Yours is a good question, and indicates the seriousness about investment - something that is hard to find by nowadays
Now to answer your q:
if you’ve understood the concept of CAGR, in simple terms it helps you compare stock performances. If stock A generated 112% returns in 6.5 yeas, and stock B generated 356% returns in 10 years, How do you compare which one performed better? The answer is CAGR.
Like % of marks, its a single number which allows you to compare investments in different securities over different time periods.
Also understand LONG TERM means uncertain period - can be 5 years, 8 years, 20 years or whatever
If I have invested in PNB for LONG TERM, I’ll look at PNB’s historical data, and calculate its CAGR in periods of different times.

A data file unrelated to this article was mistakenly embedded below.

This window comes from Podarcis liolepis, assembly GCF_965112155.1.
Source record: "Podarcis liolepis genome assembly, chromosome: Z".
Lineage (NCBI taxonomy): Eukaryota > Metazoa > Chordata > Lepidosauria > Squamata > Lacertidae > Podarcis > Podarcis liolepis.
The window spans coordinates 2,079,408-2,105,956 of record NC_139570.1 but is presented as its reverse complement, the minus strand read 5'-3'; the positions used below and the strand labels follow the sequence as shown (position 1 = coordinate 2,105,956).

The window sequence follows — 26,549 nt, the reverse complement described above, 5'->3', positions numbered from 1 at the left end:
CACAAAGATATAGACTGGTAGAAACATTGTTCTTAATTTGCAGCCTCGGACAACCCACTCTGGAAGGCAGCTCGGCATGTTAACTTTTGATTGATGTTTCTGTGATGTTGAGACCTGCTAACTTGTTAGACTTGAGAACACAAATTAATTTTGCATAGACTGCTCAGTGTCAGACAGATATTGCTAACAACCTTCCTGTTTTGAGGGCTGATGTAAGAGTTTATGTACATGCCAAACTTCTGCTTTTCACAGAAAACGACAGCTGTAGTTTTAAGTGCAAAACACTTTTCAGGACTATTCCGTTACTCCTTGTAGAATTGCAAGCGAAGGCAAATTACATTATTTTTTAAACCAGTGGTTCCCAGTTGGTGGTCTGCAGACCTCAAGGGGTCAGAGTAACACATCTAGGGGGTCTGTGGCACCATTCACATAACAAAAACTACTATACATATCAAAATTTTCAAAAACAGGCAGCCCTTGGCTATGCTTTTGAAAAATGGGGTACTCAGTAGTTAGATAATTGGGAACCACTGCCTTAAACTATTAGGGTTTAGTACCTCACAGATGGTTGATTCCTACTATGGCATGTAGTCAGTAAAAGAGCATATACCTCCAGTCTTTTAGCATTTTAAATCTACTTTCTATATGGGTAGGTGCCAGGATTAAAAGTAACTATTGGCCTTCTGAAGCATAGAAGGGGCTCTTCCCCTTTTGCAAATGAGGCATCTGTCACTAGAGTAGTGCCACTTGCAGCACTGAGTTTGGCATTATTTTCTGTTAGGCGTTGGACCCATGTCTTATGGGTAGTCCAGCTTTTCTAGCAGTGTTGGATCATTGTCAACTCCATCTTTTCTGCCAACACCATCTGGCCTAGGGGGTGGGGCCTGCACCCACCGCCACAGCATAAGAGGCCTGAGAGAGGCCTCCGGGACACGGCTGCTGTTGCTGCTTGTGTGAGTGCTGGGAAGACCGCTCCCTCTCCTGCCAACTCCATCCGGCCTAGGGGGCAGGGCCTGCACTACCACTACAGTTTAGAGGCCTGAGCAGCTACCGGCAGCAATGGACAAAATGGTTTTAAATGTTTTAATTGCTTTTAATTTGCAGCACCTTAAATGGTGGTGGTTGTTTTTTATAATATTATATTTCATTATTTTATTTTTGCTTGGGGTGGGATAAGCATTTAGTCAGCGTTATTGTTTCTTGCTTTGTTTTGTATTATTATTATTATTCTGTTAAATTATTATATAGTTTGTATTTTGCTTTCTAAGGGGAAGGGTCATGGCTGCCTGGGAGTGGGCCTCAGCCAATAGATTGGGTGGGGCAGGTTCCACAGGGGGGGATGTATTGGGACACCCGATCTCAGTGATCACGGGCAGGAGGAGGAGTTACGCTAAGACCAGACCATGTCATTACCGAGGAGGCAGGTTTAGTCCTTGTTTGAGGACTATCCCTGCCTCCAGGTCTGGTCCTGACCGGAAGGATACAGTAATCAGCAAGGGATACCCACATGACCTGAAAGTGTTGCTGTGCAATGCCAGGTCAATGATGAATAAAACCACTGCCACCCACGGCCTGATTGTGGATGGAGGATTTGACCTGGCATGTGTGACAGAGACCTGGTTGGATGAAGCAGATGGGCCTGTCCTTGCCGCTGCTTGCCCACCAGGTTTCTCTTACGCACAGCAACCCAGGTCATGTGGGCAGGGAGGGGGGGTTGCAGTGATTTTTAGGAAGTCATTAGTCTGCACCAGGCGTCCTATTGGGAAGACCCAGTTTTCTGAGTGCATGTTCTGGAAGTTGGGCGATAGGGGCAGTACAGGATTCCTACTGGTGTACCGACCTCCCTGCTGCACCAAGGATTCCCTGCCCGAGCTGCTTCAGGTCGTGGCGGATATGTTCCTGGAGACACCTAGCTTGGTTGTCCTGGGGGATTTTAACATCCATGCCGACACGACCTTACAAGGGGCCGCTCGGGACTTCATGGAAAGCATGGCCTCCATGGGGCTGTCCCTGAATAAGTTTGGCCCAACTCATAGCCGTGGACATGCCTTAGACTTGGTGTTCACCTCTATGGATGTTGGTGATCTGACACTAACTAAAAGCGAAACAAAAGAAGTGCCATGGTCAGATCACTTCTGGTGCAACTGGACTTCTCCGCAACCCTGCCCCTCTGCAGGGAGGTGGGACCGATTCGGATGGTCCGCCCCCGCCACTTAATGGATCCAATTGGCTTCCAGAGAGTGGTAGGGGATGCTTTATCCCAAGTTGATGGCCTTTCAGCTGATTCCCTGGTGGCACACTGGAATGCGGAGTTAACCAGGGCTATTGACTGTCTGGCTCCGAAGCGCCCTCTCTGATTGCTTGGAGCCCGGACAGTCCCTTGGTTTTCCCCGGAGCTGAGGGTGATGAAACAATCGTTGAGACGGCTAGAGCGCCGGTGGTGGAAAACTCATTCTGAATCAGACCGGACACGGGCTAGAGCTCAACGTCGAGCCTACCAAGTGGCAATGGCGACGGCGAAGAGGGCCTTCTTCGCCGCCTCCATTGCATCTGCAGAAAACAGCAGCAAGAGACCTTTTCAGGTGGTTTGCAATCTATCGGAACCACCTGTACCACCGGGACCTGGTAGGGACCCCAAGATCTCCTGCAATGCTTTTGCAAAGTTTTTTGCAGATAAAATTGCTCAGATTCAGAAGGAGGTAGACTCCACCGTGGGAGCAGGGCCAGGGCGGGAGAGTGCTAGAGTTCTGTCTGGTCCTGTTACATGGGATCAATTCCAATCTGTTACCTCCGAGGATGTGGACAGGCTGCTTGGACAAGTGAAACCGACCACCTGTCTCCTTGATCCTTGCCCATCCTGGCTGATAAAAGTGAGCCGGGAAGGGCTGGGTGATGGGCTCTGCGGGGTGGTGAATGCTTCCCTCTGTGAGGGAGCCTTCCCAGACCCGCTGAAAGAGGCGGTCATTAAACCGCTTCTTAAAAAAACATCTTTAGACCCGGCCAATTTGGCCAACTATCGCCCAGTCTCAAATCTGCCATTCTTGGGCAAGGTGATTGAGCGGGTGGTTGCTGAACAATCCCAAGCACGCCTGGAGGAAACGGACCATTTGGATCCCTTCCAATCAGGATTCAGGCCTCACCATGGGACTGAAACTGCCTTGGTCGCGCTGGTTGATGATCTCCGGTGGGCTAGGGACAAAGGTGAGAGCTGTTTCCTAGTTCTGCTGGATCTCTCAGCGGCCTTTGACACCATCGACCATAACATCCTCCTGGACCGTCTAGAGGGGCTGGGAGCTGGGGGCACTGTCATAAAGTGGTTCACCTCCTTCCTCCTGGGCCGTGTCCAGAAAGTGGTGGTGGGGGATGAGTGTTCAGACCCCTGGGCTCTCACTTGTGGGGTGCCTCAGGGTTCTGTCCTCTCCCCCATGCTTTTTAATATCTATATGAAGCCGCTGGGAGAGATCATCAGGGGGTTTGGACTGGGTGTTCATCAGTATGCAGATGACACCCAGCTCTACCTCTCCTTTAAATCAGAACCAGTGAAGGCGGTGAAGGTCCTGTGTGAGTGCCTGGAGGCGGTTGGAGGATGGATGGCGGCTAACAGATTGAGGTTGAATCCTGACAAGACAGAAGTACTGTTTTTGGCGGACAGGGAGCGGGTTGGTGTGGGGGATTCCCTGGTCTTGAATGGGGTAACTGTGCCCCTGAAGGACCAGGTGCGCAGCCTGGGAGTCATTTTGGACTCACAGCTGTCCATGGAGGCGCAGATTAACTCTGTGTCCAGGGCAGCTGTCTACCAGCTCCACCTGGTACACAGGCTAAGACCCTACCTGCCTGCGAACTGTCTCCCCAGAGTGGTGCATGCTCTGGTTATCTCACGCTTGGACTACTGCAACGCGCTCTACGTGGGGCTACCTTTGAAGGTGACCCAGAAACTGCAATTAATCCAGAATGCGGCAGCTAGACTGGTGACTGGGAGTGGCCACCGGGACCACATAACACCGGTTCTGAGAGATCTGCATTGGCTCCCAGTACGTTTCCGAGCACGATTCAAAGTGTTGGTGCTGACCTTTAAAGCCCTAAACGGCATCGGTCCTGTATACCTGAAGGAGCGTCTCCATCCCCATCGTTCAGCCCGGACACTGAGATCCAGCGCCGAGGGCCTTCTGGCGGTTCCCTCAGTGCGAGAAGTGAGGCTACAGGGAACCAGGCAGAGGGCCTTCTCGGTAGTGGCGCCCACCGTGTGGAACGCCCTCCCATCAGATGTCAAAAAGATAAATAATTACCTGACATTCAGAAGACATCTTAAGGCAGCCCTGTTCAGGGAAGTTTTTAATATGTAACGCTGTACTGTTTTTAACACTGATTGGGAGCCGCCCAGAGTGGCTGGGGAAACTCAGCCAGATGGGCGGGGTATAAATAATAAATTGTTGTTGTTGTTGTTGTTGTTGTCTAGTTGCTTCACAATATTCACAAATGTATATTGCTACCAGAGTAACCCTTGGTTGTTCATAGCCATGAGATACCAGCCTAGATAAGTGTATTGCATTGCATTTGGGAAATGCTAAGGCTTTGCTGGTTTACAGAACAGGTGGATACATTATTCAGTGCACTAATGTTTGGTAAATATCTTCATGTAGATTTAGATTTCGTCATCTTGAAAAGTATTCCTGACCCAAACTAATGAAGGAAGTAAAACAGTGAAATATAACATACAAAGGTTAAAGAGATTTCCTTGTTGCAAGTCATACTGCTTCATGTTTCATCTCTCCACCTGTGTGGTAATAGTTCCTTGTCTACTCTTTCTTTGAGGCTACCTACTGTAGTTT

Say I’ve been holding PNB since last 5 years and now I need to decide whether I should book profit or not. I calculate CAGR on historical data for every 5 year period (2001-2005, 2002-2006, 2003-2007, and so on). That list of calculated CAGR figures gives me an approx. value of how CAGR has performed over the LONG TERM for the time period till I’ve been holding the stock. In this case, over a 17 years period (2001-2017), I’m checking it for every 5 years - that is my already invested period.
If my presently invested CAGR is better/similar to that average CAGR figure, I’ll book profits. Using that money, I’ll immediately buy another beaten down stock.
Why it helps to book profits? People often quote example of biggies like MRF, Infosys, etc. that have been consistent risers over long term. But the question is - can you spot the next riser?
If you see history of IFCI, that has been down from Rs. 112+ levels to Rs. 23 between 2007-now. Unless you book profits regularly, you wont be assured of returns.
Summary - Backtest on historical data. Don’t sit like a blind follower, because you never know which PNB, which Satyam, which Global Trust Bank will ruin your money.